When negativity brings you down
As a self-proclaimed realist, I can understand certain views and outlooks without agreeing with them. I can even understand why people might have those views. But sometimes it feels like these people simply just want to bring you down. It’s exhausting to talk to someone who, no matter what you say or how you say it, can find a way to put a negative spin on it and tell you how you’re wrong to see it any other way. You’re wrong for trying to be optimistic, and they’re right in explaining why you’re wrong. When I come across these negative Nancy’s, I have learned that it’s typically best to just say, “OK” and move on rather than letting them suck you in, but man… negativity is corrosive, and after a while, it slowly brings you down.
Negativity can completely ruin my day
This is when I finally understood what it means to surround yourself with positive people and why it’s important to do so when living with a chronic illness like MS. On the occasion that I fail to spot negativity and avoid interacting with it, I find myself in such a bad mood. These people can totally ruin my day and kill any motivation I had to accomplish anything. It may sound stupid, but somehow, they can just drain me of what little fuel I had, which is really bad when you don’t exactly have much energy to spare. I imagine it’s due to the stress they promote. One day, I spoke with a terribly pessimistic individual online, and I literally had to shut down my computer and walk away for the day, but even later on that night, while trying to fall asleep, I couldn’t get what they had said to me out of my head. I was in such a bad mood.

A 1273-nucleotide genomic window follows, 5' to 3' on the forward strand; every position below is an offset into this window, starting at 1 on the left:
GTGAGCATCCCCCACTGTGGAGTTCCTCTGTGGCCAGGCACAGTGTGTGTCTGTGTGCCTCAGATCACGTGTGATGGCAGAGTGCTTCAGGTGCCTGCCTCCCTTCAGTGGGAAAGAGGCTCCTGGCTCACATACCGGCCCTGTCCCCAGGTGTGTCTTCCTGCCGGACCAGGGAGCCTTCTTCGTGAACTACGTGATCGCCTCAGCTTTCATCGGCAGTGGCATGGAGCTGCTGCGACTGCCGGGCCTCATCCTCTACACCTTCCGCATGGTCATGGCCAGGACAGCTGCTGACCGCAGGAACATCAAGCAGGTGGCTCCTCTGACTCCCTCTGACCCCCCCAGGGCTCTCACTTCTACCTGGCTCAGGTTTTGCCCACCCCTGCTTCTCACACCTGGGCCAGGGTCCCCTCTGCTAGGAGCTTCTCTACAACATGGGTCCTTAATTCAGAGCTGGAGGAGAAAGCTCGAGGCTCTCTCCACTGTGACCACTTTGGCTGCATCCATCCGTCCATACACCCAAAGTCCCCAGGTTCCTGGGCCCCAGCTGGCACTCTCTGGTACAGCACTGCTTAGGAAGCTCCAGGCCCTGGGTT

Getting a break from the negativity
So, the next day, I stayed off the computer and instead, hung out with a friend. It was at this moment that I realized, the reason I felt like I was getting a break from the negativity was that he wasn’t negative. None of my friends are, none of my family, none of anyone else in my life is, and that’s because of one thing: I have spent the last 10 years of my life (give or take) slowly removing anyone who I felt was a negative influence in my life. Anyone who left me feeling hopelessly exhausted like that person online from the previous day.
The people in my life motivate me
No one is perfect, but ultimately, the people I’ve surrounded myself with motivate me to be better. To not give up, to keep pushing forward, and to succeed. They might not be cheering my name on the sidelines like I once imagined “positive people” would do in the past, but thanks to the negative people I sometimes meet online, I can now see what “positive people” really look like. I can now see how they are, without a doubt, a crucial part of what I need to overcome my MS.
Does anyone else in your family have MS?